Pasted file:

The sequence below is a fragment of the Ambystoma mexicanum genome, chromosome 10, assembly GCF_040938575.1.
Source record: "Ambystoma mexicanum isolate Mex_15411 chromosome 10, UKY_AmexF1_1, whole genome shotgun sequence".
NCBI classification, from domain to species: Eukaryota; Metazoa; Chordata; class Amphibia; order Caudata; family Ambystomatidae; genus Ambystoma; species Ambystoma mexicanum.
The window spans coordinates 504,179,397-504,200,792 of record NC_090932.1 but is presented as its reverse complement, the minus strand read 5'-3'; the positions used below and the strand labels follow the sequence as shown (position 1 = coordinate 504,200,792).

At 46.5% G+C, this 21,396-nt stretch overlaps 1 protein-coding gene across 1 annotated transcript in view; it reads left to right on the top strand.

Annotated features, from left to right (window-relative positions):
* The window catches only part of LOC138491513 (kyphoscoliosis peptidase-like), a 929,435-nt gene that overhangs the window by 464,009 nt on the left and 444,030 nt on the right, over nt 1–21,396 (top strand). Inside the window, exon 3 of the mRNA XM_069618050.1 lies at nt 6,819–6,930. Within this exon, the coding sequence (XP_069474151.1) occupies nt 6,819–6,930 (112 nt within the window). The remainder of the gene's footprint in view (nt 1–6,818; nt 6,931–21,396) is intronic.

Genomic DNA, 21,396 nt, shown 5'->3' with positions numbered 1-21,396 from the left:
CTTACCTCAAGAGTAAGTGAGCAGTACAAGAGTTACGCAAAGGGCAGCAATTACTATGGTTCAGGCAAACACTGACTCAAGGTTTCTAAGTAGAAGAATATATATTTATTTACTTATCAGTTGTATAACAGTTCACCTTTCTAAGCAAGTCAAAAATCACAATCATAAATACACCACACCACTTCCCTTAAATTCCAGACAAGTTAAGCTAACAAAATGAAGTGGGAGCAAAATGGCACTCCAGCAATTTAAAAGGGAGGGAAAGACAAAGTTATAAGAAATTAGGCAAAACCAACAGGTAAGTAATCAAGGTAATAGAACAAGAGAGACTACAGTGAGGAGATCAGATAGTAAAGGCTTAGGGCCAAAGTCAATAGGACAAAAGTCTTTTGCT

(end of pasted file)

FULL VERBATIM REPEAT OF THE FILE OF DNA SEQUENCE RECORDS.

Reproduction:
The sequence below is a fragment of the Ambystoma mexicanum genome, chromosome 10, assembly GCF_040938575.1.
Source record: "Ambystoma mexicanum isolate Mex_15411 chromosome 10, UKY_AmexF1_1, whole genome shotgun sequence".
NCBI classification, from domain to species: Eukaryota; Metazoa; Chordata; class Amphibia; order Caudata; family Ambystomatidae; genus Ambystoma; species Ambystoma mexicanum.
The window spans coordinates 504,179,397-504,200,792 of record NC_090932.1 but is presented as its reverse complement, the minus strand read 5'-3'; the positions used below and the strand labels follow the sequence as shown (position 1 = coordinate 504,200,792).

At 46.5% G+C, this 21,396-nt stretch overlaps 1 protein-coding gene across 1 annotated transcript in view; it reads left to right on the top strand.

Annotated features, from left to right (window-relative positions):
* The window catches only part of LOC138491513 (kyphoscoliosis peptidase-like), a 929,435-nt gene that overhangs the window by 464,009 nt on the left and 444,030 nt on the right, over nt 1–21,396 (top strand). Inside the window, exon 3 of the mRNA XM_069618050.1 lies at nt 6,819–6,930. Within this exon, the coding sequence (XP_069474151.1) occupies nt 6,819–6,930 (112 nt within the window). The remainder of the gene's footprint in view (nt 1–6,818; nt 6,931–21,396) is intronic.

Genomic DNA, 21,396 nt, shown 5'->3' with positions numbered 1-21,396 from the left:
CTTACCTCAAGAGTAAGTGAGCAGTACAAGAGTTACGCAAAGGGCAGCAATTACTATGGTTCAGGCAAACACTGACTCAAGGTTTCTAAGTAGAAGAATATATATTTATTTACTTATCAGTTGTATAACAGTTCACCTTTCTAAGCAAGTCAAAAATCACAATCATAAATACACCACACCACTTCCCTTAAATTCCAGACAAGTTAAGCTAACAAAATGAAGTGGGAGCAAAATGGCACTCCAGCAATTTAAAAGGGAGGGAAAGACAAAGTTATAAGAAATTAGGCAAAACCAACAGGTAAGTAATCAAGGTAATAGAACAAGAGAGACTACAGTGAGGAGATCAGATAGTAAAGGCTTAGGGCCAAAGTCAATAGGACAAAAGTCTTTTGCT